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dc.contributorSghaier, Mongien_US
dc.contributorFleskens, Luuken_US
dc.contributorOuessar, Mohameden_US
dc.contributorFrija, Aymenen_US
dc.contributorAw-Hassan, Aden A.en_US
dc.creatorAbdeladhim, Mohamed Arbien_US
dc.date2015-12-18en_US
dc.date.accessioned2016-02-01T21:28:38Z
dc.date.available2016-02-01T21:28:38Z
dc.identifierhttps://mel.cgiar.org/reporting/download/hash/KTIEQWPPen_US
dc.identifier.citationMohamed Arbi Abdeladhim, Mongi Sghaier, Luuk Fleskens, Mohamed Ouessar, Aymen Frija, Aden A. Aw-Hassan. (18/12/2015). Assessing the impact of Soil and conservation techniques in South East Tunisia. Amman, Jordan: CRP on Dryland Systems (DS).en_US
dc.identifier.urihttps://hdl.handle.net/20.500.11766/3422
dc.description.abstractThis paper examines the financial, economic and social feasibility of the investments in soil and water conservation techniques and their impacts on the livelihood conditions of the local population in the Oum Zessar watershed located in south-east Tunisia. The study uses Integrated Impact assessment framework, based on two main approaches: Extended Cost-Benefit Analysis (ECBA) to internalise environmental externalities and Sustainable Livelihoods Approach (SLA). Results show that coupling the two methods is useful to upscale impact assessment from field level to regional level and to cover the impacts on different rural household capitals (human, financial, physical, natural and social) influencing well-being of the local population. The analysis for 30 years period found that, despite environmental externalities in the form of increased flood damage, investments in water harvesting techniques are beneficial at private and social levels for the local population. The financial analysis show that these investments are highly beneficial with 30 years IRR of 24% and a positive NPV of 3615 TD/ha at 10% discount rate. The economic analysis using market prices and accounting for subsidies, the investment becomes even more interesting with a NPV of 4283 TD/ha (discount rate of 10%) and an IRR of 27%, which is a clear improvement compared to the financial analysis. These results are robustly positive at a high discount rate of 12% (NPV of 2073 DT/ha) and reduced benefits when considered some negative environmental effects such as higher flood damage due to failure of Jessours (NPV of 1333 DT/ha and IRR of 20%). Besides the financial and economic benefits, the impacts of the soil and water conservation techniques in had clear and positive impacts on the livelihoods of the local population. Recommendations for a more integrated policy approach to watershed management are provided.en_US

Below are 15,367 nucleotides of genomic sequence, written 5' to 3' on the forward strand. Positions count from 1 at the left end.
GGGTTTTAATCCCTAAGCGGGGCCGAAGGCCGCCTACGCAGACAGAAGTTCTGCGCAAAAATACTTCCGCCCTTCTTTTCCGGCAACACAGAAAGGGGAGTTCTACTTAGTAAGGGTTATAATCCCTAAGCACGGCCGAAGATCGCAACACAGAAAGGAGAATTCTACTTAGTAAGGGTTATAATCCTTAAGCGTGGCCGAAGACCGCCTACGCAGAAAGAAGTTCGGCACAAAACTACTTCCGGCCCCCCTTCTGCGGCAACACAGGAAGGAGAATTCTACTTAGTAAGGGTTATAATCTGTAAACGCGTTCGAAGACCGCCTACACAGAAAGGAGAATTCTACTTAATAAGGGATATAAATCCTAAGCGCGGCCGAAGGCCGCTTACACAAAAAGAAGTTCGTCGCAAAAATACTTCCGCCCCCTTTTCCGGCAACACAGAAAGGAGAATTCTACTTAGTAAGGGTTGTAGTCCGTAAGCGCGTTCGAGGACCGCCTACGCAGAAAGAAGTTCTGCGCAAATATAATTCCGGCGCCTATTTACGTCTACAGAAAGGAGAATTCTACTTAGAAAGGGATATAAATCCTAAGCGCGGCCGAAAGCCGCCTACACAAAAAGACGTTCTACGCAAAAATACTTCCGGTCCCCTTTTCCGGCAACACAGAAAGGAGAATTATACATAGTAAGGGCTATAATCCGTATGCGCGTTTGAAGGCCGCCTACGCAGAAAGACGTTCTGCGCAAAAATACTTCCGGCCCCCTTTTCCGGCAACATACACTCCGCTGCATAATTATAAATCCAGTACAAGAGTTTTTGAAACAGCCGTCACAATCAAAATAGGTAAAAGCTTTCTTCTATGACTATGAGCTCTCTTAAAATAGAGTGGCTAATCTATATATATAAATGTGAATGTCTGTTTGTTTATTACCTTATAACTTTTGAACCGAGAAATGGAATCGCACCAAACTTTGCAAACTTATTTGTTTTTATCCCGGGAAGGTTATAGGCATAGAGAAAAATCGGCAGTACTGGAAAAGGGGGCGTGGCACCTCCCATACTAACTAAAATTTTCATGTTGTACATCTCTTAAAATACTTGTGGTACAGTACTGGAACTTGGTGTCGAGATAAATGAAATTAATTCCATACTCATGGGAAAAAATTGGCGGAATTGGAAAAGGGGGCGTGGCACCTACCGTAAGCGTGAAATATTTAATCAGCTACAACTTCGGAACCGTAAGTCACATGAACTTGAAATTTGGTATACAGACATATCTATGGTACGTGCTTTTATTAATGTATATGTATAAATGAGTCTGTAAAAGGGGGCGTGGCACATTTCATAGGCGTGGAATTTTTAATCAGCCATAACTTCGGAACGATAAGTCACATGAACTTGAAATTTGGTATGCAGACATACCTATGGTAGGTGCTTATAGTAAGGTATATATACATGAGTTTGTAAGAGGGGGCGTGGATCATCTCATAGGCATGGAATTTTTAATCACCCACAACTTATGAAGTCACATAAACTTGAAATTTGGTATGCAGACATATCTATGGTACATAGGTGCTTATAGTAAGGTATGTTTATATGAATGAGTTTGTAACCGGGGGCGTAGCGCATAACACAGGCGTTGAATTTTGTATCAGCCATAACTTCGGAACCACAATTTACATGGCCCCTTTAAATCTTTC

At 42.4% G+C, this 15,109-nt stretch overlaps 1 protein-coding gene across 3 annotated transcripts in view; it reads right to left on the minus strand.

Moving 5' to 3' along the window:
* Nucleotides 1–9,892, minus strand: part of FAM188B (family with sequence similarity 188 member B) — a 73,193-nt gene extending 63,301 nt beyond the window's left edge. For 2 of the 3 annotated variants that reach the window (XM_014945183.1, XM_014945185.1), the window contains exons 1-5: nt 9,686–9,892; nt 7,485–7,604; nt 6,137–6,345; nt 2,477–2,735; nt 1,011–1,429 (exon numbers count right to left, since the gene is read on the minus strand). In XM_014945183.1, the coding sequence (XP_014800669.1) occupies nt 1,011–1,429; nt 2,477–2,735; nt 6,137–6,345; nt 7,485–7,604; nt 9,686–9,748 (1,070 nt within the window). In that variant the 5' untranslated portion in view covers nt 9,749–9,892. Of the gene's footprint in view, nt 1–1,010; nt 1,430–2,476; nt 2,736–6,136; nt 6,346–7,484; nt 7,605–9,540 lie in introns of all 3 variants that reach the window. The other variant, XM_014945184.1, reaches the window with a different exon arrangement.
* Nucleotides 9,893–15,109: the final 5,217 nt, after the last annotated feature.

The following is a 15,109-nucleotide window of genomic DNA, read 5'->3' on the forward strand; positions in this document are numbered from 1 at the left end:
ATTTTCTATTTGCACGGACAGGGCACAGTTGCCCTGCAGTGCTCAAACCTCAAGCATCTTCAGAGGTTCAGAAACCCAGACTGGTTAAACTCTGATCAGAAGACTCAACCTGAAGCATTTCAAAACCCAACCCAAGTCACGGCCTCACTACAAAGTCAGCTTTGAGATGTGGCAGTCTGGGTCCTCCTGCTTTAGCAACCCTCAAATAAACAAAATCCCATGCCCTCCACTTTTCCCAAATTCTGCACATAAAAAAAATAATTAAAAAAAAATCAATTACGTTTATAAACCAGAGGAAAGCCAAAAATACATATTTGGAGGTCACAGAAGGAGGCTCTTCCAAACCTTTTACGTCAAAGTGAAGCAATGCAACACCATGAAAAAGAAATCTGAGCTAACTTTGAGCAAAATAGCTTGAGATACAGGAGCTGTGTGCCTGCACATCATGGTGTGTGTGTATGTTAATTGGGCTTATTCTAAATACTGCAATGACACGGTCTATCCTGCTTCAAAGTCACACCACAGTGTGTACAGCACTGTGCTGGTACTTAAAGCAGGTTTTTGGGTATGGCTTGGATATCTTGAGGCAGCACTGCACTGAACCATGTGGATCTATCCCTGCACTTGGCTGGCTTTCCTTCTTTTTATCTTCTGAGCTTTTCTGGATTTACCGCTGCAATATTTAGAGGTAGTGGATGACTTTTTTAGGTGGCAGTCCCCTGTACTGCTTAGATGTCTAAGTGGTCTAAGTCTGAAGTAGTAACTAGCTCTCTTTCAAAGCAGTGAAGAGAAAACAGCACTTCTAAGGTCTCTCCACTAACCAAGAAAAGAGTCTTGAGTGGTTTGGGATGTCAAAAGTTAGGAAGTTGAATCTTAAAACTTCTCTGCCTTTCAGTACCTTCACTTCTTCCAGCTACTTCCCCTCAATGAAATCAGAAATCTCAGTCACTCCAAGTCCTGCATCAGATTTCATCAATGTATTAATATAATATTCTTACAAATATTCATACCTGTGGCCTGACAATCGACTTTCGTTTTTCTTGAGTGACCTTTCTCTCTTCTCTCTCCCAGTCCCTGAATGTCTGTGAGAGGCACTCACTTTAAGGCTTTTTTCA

dc.formatPDFen_US
dc.languageenen_US
dc.publisherCRP on Dryland Systems (DS)en_US
dc.rightsCC-BY-NC-4.0en_US
dc.subjectsustainable livelihoods approach (sla)en_US
dc.subjectextended costbenefit analysis (ecba)en_US
dc.subjectexternalitiesen_US
dc.subjectoum zessar watersheden_US
dc.subjectwater harvesting techniquesen_US
dc.titleAssessing the impact of Soil and conservation techniques in South East Tunisiaen_US
dc.typeInternal Reporten_US
cg.creator.idFrija, Aymen: 0000-0001-8379-9054en_US
cg.creator.idAw-Hassan, Aden A.: 0000-0002-9236-4949en_US
cg.creator.ID-typeORCIDen_US
cg.creator.ID-typeORCIDen_US
cg.subject.agrovocwater harvestingen_US
cg.subject.agrovoctunisiaen_US
cg.contributor.centerInternational Center for Agricultural Research in the Dry Areas - ICARDAen_US
cg.contributor.centerArid Regions Institute - IRAen_US
cg.contributor.centerWageningen University & Research Centre - WURen_US
cg.contributor.crpCRP on Dryland Systems - DSen_US
cg.contributor.funderCGIAR System Organization - CGIARen_US
cg.coverage.regionNorthern Africaen_US
cg.coverage.countryTNen_US
cg.coverage.start-date2014-01-01en_US
cg.coverage.end-date2016-12-31en_US
cg.contactmed.arbi.abdeladhim@gmail.comen_US
dc.identifier.statusOpen accessen_US


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